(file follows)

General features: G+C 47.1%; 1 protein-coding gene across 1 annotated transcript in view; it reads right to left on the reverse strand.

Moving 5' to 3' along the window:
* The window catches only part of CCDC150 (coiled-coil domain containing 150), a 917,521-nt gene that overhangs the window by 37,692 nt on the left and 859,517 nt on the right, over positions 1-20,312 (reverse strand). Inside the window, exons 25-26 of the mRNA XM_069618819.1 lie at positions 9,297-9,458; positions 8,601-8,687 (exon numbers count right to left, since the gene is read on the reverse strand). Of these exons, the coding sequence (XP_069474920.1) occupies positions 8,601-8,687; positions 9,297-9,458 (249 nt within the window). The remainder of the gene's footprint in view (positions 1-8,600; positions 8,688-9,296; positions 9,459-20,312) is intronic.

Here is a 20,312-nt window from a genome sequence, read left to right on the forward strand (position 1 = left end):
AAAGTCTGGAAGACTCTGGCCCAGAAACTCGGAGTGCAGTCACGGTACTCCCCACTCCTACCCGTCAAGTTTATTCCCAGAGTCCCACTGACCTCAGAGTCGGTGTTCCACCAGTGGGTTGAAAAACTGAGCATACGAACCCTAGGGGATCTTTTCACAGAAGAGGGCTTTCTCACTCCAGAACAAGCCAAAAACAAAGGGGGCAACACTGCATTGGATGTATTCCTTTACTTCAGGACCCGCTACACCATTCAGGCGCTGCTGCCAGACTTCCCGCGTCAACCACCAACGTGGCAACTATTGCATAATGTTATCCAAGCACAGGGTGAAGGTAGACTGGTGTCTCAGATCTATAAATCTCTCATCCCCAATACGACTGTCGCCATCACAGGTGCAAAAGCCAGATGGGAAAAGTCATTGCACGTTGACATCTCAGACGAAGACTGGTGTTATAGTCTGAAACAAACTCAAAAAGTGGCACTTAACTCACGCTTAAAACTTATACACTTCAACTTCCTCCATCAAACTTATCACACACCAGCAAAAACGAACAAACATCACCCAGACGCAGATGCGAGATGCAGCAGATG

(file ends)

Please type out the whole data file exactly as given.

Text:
General features: G+C 47.1%; 1 protein-coding gene across 1 annotated transcript in view; it reads right to left on the reverse strand.

Moving 5' to 3' along the window:
* The window catches only part of CCDC150 (coiled-coil domain containing 150), a 917,521-nt gene that overhangs the window by 37,692 nt on the left and 859,517 nt on the right, over positions 1-20,312 (reverse strand). Inside the window, exons 25-26 of the mRNA XM_069618819.1 lie at positions 9,297-9,458; positions 8,601-8,687 (exon numbers count right to left, since the gene is read on the reverse strand). Of these exons, the coding sequence (XP_069474920.1) occupies positions 8,601-8,687; positions 9,297-9,458 (249 nt within the window). The remainder of the gene's footprint in view (positions 1-8,600; positions 8,688-9,296; positions 9,459-20,312) is intronic.

Here is a 20,312-nt window from a genome sequence, read left to right on the forward strand (position 1 = left end):
AAAGTCTGGAAGACTCTGGCCCAGAAACTCGGAGTGCAGTCACGGTACTCCCCACTCCTACCCGTCAAGTTTATTCCCAGAGTCCCACTGACCTCAGAGTCGGTGTTCCACCAGTGGGTTGAAAAACTGAGCATACGAACCCTAGGGGATCTTTTCACAGAAGAGGGCTTTCTCACTCCAGAACAAGCCAAAAACAAAGGGGGCAACACTGCATTGGATGTATTCCTTTACTTCAGGACCCGCTACACCATTCAGGCGCTGCTGCCAGACTTCCCGCGTCAACCACCAACGTGGCAACTATTGCATAATGTTATCCAAGCACAGGGTGAAGGTAGACTGGTGTCTCAGATCTATAAATCTCTCATCCCCAATACGACTGTCGCCATCACAGGTGCAAAAGCCAGATGGGAAAAGTCATTGCACGTTGACATCTCAGACGAAGACTGGTGTTATAGTCTGAAACAAACTCAAAAAGTGGCACTTAACTCACGCTTAAAACTTATACACTTCAACTTCCTCCATCAAACTTATCACACACCAGCAAAAACGAACAAACATCACCCAGACGCAGATGCGAGATGCAGCAGATG